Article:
As you might expect, that total number of dead people has grown a lot over time. The U.S. Census Bureau has collected several of the sources for historical world population rates. The estimates differ for two major reasons — the demographers don’t all agree about which date to take as the starting point for human life, and they also estimate population growth differently. Haub told me that he takes 50,000 B.C. as his starting point (based on research from the United Nations about when modern Homo sapiens may have first appeared) and assumes that population growth was pretty much constant until 1850 (wars and famine might make that assumption wrong, but who’s to really say given the absence of statistics offices in the Middle Ages?). Overall, then, he estimates that the human population grew from two people in 50,000 B.C. to 2.5 billion people in 1950.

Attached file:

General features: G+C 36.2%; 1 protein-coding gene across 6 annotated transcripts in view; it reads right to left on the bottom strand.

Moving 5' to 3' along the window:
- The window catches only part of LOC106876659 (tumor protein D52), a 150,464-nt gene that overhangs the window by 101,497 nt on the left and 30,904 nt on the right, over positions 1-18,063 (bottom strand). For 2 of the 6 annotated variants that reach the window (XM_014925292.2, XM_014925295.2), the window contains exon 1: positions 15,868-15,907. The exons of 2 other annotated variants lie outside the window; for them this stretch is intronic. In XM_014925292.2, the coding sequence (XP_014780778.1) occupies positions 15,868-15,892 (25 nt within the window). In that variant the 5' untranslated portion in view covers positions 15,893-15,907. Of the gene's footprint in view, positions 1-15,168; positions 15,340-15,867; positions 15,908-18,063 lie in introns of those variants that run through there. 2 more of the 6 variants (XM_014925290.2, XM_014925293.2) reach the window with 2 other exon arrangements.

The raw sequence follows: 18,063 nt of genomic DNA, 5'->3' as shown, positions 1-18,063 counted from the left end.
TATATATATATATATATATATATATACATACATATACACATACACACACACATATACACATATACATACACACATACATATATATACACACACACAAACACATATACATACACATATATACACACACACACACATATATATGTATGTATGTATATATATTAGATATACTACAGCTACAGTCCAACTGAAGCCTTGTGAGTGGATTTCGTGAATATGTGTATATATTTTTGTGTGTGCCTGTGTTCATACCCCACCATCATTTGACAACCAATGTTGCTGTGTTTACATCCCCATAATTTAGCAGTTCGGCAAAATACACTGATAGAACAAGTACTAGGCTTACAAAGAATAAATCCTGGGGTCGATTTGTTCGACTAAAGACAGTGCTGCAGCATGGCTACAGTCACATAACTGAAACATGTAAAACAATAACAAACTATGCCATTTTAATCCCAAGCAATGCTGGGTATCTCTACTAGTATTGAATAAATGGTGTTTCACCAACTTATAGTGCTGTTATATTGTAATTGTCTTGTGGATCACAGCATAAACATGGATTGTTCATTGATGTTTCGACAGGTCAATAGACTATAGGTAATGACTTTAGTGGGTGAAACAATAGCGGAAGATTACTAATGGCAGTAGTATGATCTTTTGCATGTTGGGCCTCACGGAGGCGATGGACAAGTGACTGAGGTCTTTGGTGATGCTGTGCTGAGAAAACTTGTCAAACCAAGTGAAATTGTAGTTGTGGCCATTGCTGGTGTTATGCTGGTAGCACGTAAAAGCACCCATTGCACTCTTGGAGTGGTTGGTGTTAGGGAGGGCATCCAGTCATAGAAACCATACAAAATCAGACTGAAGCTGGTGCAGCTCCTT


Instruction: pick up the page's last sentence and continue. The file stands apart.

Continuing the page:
As I said earlier (and as you probably guessed), most of those people who have been born are no longer with us. What’s really fascinating, though, is how the dead-to-living ratio is expected to change in the future. By 2050, the world’s population is expected to grow to 9.7 billion. Which means that in 35 years’ time, the living would make up 8.6 percent of those who have ever been born. And the dead would outnumber the living 11 to 1.
If you think those numbers are shaky (and you should, Shannah!), it gets shakier when it comes to more detailed demographics — you can forget about data on things like disability or migration. I tried to look at the basics: age, location and sex.